We talk quite loosely, it seems to me, about “being moved.” Emotions are of many qualities and strengths. They arise from many causes, and their relationship with meaning is tenuous. Our attempts to categorize them are only partially successful, our efforts to legislate them less than that. I’m speaking here about a particular quality and strength of emotion. I wouldn’t say that it’s associated exclusively with opera (life, after all, and the whole range of artistic experience), but opera is where I’ll go first in search of it. And opera of a certain sort, because it’s connected to the tragic sensibility, to the immanence of mortality, and is reached only through a specific sort of sensory excitation.
Being moved is an entirely subjective occurrence. We can say that a work, or a passage in a work, has the property of “being moving” only when the community of those moved reaches a critical mass. Even then it’s impossible to attribute the property to the work in any objective, universal way, because only those on a particular wavelength will find the work’s energies translating into a shared emotional response. Still, for those who have been drawn onto that wavelength, there’s obviously a connection between what the work is sending and what’s going on inside them. The expectation of that connection is why they’re there on any given occasion—why I was there for that Traviata, and all the other events I’ve been writing about. There may be other reasons as well, but that is the determinative one.
I mentioned in my earlier piece that the thing that will lodge in my emotional memory from last year’s Traviata is an image. That’s unusual for me. It’s not that I am never moved by an image, but that for an image to be the thing that I have on emotional recall from an opera performance is practically unheard-of. In fact, it’s partly because directors and designers are expending so much élan vital on trying to draw my attention away from what I think is important and toward their damned images that I resent their efforts, especially when brilliant. In this case, I keenly resented The Clock, the eye-equivalent of Herr Decker hissing repeatedly in my ear, “Time is passing, you know! Tick-tock! She’s going to die! Tick-tock! We’re all going to die!” Willy: I know. Besides, I’ve seen this show before.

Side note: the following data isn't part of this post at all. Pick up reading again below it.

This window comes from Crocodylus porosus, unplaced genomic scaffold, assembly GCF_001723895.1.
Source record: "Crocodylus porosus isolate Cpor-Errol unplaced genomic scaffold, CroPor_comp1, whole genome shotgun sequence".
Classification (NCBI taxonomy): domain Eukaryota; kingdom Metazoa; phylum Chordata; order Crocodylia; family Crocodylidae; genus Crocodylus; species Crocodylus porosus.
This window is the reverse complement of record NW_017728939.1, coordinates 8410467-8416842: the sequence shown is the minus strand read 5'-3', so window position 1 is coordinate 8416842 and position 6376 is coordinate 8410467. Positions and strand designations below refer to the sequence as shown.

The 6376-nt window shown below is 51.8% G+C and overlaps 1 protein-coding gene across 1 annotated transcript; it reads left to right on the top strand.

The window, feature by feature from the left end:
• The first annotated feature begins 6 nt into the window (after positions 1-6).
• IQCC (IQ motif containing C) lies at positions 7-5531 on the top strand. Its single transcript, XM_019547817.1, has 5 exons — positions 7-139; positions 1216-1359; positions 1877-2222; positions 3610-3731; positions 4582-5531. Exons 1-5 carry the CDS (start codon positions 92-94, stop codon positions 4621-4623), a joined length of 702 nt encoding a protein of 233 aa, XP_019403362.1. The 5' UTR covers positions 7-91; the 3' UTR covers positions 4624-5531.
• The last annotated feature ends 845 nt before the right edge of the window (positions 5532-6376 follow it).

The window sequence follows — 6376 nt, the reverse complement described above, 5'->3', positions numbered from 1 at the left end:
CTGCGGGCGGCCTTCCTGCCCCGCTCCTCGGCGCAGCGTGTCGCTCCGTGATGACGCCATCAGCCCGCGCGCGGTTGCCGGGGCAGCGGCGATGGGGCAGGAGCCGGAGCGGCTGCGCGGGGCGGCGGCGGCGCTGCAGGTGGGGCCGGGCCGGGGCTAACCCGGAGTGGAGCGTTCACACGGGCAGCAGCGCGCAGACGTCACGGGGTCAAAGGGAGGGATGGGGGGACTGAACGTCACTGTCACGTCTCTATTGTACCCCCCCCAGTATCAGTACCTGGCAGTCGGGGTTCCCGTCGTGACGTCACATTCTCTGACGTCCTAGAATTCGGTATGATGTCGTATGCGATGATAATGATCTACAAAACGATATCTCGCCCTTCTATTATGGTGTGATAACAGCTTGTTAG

Nevertheless, as I gazed down at Sonia Yoncheva in her red dress (and the Postmodernists call us literalists!), lying in a sort of modified fetal position on the clockface while the choral denunciation of Alfredo whirled around her, I struggled to hold back tears. And though of course I enjoyed the sensation, it also bothered me, because I like to think that there is some correspondence between the way things have been going and what I’m feeling. According to my own logic, I shouldn’t have been at this emotional brim. So much for logic. Whenever logic matches up against opera, logic loses.
The passage of time, as Willy clearly recognizes in his misguided, emblematic/abstractionist fashion, is very much involved here. But it’s my time, not his. It’s in my awareness of the passing time of my own life and of the lives of loved ones and friends. Although that awareness is undoubtedly intensified at my stage of life, with all its loss, it is not strictly age-related. It’s something I’ve always been aware of having, and of only a minority of people I’ve known having with the same intensity. There is also for me a peculiarly operatic time-awareness, in the form of vivid living memory—the sights, sounds, and feelings associated with the myriad times I’ve traveled the Traviata route. They lie in wait at any performance or re-hearing, ready to be re-activated and augmented by new experience, and they crowd in at the moments that have stirred me in the past, which, by this time, extend with greater or lesser evocative force almost without interruption through the course of the work. How strongly they register will vary from time to time, and I contend that this depends mostly on the effectiveness of the performance—regardless of my own predisposition, superior performance will trigger them every time. Further, the accumulation of repetitions augments, not diminishes, the strength of my response to a good performance or the deflation brought on by a poor one.